Greg Bowman

One favorite hobby of many Gordon County residents is vegetable gardening. Vegetable gardening can be a fun and rewarding activity. In addition, gardening can also be a healthy chore by getting folks outdoors and activity. The rewarding part is when you can provide fresh vegetables for your family and friends during the growing season. One issue that can dampen the joy in vegetable gardening is when disease becomes a problem. Today, I will be sharing tips on disease management from a revised UGA publication by Elizabeth Little, UGA Home Garden and Small Farm Plant Pathologist.

When we think about disease in our vegetable garden, we mainly are thinking in terms of our warm season gardening efforts. We seem to have more disease issues in wet and warm weather patterns.

The four primary types of organisms that cause plant disease issues are fungi, bacteria, nematodes and viruses. The organisms are grouped into what we call plant parasites or pathogens. You see issues with fungi and bacteria more when you have more moisture from rain and dew along with warm temperatures. Virus issues are more of a problem in summer when the insect pressure that carry the diseases are higher. Nematodes are more of an issue when temperatures are warm, but they can feed on plant roots year round. You can’t see the actual root damage, but you will see less plant production and plant growth issues.

The first tip in disease management in your vegetable garden is simply site selection. You need an open and sunny spot to grow vegetables. The area needs to be a great well-drained area too. Too much soil moisture can lead to root and crown diseases. A sunny area will allow for quicker drying of the foliage in wet times and should reduce the number of foliage diseases. Another tip is crop rotation.

Do not plant the same vegetables in the same spot in the garden each and every year. Planting in the same spot can lead to pathogen buildup. It is suggested to only grow the same type of vegetables or closely related vegetables in the same soil once every three to five years. When you incorporate rotation into your efforts, you will reduce the pathogens that can cause your stem and leaf diseases.

If you are having issues with some of the soil borne diseases, you may need longer rotations and maybe other management methods.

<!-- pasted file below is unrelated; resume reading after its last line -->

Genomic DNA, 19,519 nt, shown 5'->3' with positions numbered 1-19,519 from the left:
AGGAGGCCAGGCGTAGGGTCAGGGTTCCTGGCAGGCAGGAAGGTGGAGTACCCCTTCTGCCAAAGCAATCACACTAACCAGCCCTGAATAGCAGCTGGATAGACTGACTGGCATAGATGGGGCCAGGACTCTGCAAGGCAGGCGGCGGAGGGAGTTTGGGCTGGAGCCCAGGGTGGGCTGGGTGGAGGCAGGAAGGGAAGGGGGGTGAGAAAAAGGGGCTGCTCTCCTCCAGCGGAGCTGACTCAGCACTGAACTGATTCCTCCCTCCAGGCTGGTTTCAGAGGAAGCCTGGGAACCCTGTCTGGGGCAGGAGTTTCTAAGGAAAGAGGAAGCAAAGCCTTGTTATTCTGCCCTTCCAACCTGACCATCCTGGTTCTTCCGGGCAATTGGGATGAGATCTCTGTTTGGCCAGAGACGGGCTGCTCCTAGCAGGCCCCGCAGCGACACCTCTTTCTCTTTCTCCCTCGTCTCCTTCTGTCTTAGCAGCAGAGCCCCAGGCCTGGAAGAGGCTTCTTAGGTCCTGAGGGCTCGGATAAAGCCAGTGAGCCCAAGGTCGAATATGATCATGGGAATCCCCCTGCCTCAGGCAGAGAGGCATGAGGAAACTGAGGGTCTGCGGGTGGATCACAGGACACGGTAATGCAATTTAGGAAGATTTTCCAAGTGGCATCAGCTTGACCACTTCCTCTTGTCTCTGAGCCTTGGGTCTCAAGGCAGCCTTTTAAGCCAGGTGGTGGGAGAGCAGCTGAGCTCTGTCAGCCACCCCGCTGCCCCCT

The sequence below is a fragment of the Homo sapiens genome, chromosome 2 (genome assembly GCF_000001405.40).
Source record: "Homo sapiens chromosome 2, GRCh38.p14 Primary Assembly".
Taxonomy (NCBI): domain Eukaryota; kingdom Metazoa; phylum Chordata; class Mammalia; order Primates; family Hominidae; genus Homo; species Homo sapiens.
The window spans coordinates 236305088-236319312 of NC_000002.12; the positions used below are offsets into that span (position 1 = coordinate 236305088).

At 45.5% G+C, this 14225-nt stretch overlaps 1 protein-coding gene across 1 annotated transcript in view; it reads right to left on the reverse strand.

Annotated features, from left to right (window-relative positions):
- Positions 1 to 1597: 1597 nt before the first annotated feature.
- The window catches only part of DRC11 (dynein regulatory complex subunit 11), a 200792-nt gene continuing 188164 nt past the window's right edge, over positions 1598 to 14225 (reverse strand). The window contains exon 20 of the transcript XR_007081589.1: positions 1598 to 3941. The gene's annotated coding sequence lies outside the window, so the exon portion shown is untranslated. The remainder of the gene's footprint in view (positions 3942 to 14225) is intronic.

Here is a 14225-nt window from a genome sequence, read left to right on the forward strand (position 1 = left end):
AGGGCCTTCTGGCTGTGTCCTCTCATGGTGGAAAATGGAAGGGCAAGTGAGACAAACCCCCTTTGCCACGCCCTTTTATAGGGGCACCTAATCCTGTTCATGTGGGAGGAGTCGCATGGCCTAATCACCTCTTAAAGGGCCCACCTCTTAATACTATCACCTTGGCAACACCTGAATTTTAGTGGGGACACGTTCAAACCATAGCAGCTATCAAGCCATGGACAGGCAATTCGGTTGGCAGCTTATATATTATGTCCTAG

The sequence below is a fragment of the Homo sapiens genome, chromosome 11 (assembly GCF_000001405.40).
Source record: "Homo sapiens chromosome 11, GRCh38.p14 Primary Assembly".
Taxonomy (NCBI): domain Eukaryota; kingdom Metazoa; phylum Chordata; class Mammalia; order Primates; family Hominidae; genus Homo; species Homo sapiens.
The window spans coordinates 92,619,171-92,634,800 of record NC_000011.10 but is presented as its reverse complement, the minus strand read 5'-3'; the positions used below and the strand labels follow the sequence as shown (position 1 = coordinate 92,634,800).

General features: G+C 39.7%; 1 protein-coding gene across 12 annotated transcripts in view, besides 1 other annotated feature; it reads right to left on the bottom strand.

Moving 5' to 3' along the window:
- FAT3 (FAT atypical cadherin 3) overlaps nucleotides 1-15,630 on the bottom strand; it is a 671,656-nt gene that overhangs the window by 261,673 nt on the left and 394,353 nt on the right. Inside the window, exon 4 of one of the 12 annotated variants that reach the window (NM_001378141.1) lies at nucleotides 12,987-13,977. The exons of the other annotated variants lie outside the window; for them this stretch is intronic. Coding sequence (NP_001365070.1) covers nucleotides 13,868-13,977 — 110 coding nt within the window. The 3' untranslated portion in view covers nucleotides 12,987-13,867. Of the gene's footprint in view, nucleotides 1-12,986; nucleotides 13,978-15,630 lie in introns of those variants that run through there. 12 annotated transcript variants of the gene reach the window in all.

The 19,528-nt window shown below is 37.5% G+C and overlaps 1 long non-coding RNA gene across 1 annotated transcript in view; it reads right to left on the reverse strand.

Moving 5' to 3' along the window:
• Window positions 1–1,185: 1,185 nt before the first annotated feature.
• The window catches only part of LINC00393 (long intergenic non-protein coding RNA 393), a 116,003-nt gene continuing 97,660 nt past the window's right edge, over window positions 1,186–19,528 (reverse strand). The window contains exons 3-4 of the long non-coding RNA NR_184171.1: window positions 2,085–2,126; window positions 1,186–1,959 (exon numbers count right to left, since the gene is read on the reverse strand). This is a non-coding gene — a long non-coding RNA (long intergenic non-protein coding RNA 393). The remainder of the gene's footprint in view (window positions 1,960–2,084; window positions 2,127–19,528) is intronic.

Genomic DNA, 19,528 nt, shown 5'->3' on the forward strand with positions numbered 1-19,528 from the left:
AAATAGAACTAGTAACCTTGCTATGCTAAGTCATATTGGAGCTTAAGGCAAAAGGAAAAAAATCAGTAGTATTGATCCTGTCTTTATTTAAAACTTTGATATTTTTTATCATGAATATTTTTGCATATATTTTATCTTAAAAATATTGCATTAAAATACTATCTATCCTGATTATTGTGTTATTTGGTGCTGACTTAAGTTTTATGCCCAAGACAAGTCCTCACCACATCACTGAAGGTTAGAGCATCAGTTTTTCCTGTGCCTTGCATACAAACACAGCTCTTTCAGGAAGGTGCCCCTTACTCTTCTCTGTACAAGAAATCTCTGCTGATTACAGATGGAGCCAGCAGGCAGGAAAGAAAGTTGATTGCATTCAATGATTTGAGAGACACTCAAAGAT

Another tip is to use disease free seed and healthy plants. Keep in mind that some diseases are seed-borne issues so if you want to save seed, consult seed saving guideline for information on which species or cultivars are suggested. Do not save seed from unhealthy plants. Many seed companies will treat seed with fungicides that will provide some seed protection. This treatment mainly will protect germinating seed and young seedlings, but will not protect the plant after the seedling stage. You can also use more disease-resistant varieties in your garden. When you are doing your variety selection, many seed companies will list the resistant traits of that vegetable variety. You can study up on some of the more problematic disease issues for the Southeast and find varieties that have some resistance for that issue. Keep in mind that when we talk resistance it can be a total or only partial resistance depending on the disease and the variety in question.

Planting date management is also a consideration in disease management. Traditionally, the middle part of April is about as early as I would consider planting warm season vegetables. Many experienced growers will wait till later April and even May to plant their gardens. It is a fine line of success or failure when you plant a garden too soon. You can have problems with late freezes and soils that are too cool and wet which can lead to stunted plants and disease. Some items such as corn and squash may do better if they get up and going early to reduce interference with pest issues.

As I wrap up today, keep in mind that proper spacing and incorporation of trellising can help in disease management. Mulching can help reduce soil pathogens from splashing on plants and can keep fruit from touching bare soil. How and when we irrigate our gardens can be a big issue in disease reduction also. Managing weeds plus keeping the pH correct along with proper fertilization can help too. For more information, contact UGA Extension- Gordon County at 706-629-8685 or email gbowman@uga.edu.